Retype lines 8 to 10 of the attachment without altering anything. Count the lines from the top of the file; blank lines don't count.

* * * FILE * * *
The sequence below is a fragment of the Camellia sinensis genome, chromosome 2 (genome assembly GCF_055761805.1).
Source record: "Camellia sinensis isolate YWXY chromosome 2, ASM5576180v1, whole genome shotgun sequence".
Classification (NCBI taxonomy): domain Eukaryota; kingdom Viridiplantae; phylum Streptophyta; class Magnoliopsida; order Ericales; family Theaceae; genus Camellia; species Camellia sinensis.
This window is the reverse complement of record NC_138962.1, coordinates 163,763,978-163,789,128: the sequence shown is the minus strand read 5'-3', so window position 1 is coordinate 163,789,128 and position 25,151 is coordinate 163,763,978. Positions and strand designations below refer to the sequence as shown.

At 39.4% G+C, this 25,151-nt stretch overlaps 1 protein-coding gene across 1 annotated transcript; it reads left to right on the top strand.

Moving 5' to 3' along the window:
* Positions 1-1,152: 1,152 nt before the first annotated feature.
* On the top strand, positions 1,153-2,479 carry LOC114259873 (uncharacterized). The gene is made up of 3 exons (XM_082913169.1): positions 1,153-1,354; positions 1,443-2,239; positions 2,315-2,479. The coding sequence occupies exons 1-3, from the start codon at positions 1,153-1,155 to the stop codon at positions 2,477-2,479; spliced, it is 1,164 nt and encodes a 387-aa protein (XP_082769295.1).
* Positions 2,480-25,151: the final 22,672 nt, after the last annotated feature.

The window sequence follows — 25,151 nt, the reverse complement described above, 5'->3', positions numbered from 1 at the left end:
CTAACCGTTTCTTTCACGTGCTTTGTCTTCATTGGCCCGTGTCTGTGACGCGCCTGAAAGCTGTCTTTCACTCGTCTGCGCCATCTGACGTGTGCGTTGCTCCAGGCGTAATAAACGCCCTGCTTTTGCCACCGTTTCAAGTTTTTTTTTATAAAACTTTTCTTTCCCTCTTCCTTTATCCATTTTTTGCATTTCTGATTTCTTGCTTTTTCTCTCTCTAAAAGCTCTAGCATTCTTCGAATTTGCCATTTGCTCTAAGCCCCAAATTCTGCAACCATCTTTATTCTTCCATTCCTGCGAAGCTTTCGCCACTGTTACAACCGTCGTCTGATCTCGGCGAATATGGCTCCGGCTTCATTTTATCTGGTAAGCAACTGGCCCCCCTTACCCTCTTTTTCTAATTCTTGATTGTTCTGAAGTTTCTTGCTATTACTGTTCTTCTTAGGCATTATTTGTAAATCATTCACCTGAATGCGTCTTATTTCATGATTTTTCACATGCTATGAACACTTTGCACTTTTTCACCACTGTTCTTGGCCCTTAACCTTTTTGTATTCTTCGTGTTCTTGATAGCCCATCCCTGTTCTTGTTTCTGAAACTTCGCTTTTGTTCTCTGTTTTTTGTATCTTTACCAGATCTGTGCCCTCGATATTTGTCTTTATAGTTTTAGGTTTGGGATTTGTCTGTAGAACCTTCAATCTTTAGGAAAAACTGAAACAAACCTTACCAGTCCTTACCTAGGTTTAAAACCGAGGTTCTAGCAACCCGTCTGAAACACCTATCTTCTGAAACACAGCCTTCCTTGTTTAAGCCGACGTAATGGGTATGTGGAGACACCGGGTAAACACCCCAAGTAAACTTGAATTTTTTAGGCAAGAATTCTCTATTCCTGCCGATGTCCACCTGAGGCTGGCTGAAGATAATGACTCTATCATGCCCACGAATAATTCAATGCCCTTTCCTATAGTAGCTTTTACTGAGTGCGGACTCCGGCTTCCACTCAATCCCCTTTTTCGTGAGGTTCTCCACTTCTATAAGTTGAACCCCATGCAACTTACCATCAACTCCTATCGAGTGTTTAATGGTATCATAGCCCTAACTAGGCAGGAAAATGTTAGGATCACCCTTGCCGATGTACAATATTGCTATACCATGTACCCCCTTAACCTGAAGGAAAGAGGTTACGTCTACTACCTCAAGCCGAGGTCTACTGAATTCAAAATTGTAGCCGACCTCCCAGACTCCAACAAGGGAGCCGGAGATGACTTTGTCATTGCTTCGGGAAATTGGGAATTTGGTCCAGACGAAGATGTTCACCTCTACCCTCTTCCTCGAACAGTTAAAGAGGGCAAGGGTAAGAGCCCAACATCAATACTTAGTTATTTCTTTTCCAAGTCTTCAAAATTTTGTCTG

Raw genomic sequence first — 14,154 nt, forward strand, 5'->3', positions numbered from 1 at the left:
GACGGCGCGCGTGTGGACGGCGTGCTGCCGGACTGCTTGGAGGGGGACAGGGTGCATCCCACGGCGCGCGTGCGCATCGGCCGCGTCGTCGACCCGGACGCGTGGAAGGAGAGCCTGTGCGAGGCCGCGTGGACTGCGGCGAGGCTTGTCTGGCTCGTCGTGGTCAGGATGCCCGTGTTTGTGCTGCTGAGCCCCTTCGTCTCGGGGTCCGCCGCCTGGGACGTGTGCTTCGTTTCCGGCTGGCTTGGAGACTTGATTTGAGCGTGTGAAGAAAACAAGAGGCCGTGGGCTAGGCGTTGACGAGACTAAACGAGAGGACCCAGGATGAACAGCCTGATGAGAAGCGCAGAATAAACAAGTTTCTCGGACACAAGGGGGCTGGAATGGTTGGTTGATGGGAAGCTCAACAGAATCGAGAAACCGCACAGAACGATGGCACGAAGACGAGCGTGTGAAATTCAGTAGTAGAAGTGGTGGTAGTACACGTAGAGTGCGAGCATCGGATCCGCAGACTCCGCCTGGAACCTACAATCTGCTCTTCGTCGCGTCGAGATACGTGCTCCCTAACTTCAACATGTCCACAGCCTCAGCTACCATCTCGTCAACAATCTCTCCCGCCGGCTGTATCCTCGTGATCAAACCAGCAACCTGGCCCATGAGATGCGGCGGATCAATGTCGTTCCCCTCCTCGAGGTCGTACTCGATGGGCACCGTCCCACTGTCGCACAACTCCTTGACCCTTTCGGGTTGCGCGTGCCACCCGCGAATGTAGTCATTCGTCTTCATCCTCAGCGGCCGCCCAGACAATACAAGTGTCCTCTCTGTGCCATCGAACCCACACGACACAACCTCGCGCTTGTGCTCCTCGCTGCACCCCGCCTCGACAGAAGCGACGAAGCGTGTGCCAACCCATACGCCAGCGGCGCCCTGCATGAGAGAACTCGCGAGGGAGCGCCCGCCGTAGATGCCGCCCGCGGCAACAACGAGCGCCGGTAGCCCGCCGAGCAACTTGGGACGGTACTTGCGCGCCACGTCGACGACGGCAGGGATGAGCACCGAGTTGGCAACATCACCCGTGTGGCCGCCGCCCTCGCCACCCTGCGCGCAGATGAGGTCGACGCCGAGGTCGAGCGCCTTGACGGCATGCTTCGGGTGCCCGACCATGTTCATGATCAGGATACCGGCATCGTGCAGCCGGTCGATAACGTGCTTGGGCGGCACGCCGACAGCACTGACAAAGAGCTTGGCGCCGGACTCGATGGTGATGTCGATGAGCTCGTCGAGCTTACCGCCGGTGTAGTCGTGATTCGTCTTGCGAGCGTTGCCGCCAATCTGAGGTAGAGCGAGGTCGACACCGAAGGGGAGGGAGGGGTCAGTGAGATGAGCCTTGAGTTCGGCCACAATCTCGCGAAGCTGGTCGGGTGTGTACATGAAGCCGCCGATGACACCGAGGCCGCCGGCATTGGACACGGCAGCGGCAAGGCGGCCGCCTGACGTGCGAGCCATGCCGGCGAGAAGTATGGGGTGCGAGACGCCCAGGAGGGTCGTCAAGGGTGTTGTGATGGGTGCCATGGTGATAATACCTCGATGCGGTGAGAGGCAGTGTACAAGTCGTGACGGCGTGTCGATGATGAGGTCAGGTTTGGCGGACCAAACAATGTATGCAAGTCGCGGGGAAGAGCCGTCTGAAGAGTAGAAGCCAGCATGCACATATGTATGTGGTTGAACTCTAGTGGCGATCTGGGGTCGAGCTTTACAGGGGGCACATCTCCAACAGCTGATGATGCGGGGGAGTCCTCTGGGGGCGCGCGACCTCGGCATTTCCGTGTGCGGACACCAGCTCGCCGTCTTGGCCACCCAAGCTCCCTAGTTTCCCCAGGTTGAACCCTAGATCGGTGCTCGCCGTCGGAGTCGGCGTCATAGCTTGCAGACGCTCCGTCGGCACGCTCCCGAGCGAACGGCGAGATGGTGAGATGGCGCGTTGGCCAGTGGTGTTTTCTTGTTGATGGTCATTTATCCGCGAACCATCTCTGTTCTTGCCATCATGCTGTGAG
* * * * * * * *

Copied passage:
* On the top strand, positions 1,153-2,479 carry LOC114259873 (uncharacterized). The gene is made up of 3 exons (XM_082913169.1): positions 1,153-1,354; positions 1,443-2,239; positions 2,315-2,479. The coding sequence occupies exons 1-3, from the start codon at positions 1,153-1,155 to the stop codon at positions 2,477-2,479; spliced, it is 1,164 nt and encodes a 387-aa protein (XP_082769295.1).
* Positions 2,480-25,151: the final 22,672 nt, after the last annotated feature.

The window sequence follows — 25,151 nt, the reverse complement described above, 5'->3', positions numbered from 1 at the left end: